Last week there were many headlines in the security press after it was discovered that malicious apps had been found on the official Android Market.
The good news is that Google used has removed the offending apps which formed the so-called "Droid Dream" attack from the Android Market, so no-one else can be tricked into downloading them from an official source at least.
In addition, Google has revoked permissions from the developer accounts which published the malware, and claims to have contacted law enforcement agencies about the malicious activity.
This weekend, Google announced that it was pushing a clean-up tool to all of the Android smartphones it believed had been affected by the attack.
This is, in effect, Google's "remote kill switch" - capable of forcibly removing offending apps from users' phones.
Affected users will see a notification on their smartphone that a tool called "Android Market Security Tool March 2011" has been installed.
If, for any reason, you want to determine for yourself if your own Android smartphone was affected by the "Droid Dream attack" you should visit Settings / Applications / Running services and look for "DownloadManageService" in the list of running services.
But is that the end of the story?
Not quite. You see, Google's tool undoes the damage caused by the malware - but it doesn't fix the underlying vulnerabilities that allowed the malware to cause a nuisance in the first place.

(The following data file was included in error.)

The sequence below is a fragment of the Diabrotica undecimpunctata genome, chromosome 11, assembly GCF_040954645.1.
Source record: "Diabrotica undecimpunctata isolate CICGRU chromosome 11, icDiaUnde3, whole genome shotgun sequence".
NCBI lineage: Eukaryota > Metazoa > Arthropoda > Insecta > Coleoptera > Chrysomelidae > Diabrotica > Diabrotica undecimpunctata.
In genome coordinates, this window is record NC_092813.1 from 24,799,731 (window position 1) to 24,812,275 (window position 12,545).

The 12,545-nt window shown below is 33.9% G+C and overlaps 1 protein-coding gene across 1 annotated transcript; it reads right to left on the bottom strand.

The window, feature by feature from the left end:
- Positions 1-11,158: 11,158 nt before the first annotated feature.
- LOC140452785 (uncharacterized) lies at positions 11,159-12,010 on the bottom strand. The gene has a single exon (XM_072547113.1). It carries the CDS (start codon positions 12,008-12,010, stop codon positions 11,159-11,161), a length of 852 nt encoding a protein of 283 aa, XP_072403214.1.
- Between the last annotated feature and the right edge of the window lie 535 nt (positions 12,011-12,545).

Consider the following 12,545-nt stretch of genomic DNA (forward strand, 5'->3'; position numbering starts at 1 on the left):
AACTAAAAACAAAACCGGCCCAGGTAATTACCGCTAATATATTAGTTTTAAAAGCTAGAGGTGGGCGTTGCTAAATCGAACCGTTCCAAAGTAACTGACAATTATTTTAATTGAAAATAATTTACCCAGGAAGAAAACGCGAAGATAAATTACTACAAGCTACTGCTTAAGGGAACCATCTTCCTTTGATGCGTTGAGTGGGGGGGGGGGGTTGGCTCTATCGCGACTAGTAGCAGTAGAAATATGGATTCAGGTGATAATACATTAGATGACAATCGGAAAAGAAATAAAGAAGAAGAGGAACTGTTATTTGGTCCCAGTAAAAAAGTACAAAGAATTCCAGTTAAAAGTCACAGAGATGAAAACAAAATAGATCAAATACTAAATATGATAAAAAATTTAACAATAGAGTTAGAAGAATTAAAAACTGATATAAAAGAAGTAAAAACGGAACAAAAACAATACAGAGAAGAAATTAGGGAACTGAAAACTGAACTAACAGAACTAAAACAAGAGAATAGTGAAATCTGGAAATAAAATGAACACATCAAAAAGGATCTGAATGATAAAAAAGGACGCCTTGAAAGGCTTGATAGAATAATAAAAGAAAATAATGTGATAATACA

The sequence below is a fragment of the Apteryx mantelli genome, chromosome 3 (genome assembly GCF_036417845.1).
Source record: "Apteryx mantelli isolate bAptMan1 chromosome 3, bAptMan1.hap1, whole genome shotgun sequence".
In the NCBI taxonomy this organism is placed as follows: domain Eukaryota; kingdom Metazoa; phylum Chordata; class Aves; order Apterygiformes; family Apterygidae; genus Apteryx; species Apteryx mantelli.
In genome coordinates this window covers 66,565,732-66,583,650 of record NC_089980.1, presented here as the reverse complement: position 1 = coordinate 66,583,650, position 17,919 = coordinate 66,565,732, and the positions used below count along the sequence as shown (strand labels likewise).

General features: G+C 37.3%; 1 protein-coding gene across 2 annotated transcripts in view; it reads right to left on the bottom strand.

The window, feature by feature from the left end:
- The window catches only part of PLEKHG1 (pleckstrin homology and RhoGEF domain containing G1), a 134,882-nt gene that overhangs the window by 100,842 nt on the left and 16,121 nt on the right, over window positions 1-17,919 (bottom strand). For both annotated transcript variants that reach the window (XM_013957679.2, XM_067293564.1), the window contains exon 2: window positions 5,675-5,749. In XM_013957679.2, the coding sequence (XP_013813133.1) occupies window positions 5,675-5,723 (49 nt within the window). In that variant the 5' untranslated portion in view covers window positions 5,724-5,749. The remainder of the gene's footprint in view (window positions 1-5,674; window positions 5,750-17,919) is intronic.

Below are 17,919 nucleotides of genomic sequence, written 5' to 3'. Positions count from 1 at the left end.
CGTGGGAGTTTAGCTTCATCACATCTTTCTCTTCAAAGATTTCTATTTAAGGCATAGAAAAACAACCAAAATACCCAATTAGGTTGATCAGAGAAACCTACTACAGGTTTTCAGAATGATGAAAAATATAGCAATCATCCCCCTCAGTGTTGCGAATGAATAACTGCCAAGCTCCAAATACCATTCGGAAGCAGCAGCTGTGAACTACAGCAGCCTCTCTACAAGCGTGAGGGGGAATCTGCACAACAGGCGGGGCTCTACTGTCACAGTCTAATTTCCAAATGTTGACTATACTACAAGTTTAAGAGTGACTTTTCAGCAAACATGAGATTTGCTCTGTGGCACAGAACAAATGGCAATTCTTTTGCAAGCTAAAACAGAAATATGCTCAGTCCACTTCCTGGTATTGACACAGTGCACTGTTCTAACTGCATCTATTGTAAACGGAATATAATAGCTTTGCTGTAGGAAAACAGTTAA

The malware attack took advantage of known vulnerabilities which only affect versions of the Android operating system before 2.2.2.
However, although the bug is fixed in Android 2.2.2 and later, it's up to individual carriers and smartphone vendors to make sure that the patch is rolled-out to users running older versions of Android.
In other words, if you're running an older version of Android on your smartphone, you may still be vulnerable to an attack like that conducted in the information-stealing Droid Dream attack.
So, if your smartphone is still running the "Eclair" version of Android, for instance, you might be at greater risk than a friend who has a smartphone running the "Gingerbread" flavour.
As a security-conscious Android phone owner you might find yourself having to make a choice as to whether you want to wait for your mobile carrier to send you this critical security patch over the airwaves, or install a custom ROM on your device.
There are so many devices running so many different flavours of Android, ensuring that all of them are kept up-to-date with security patches becomes a very serious problem. And it's one that is largely out of the poor phone owners' hands - all they can do is try to make their voices heard and hope that someone at the mobile carrier/smartphone manufacturer is listening.
You have to wonder if this is a security model that is going to work effectively as more and more people start relying upon smartphones as part of their daily lives.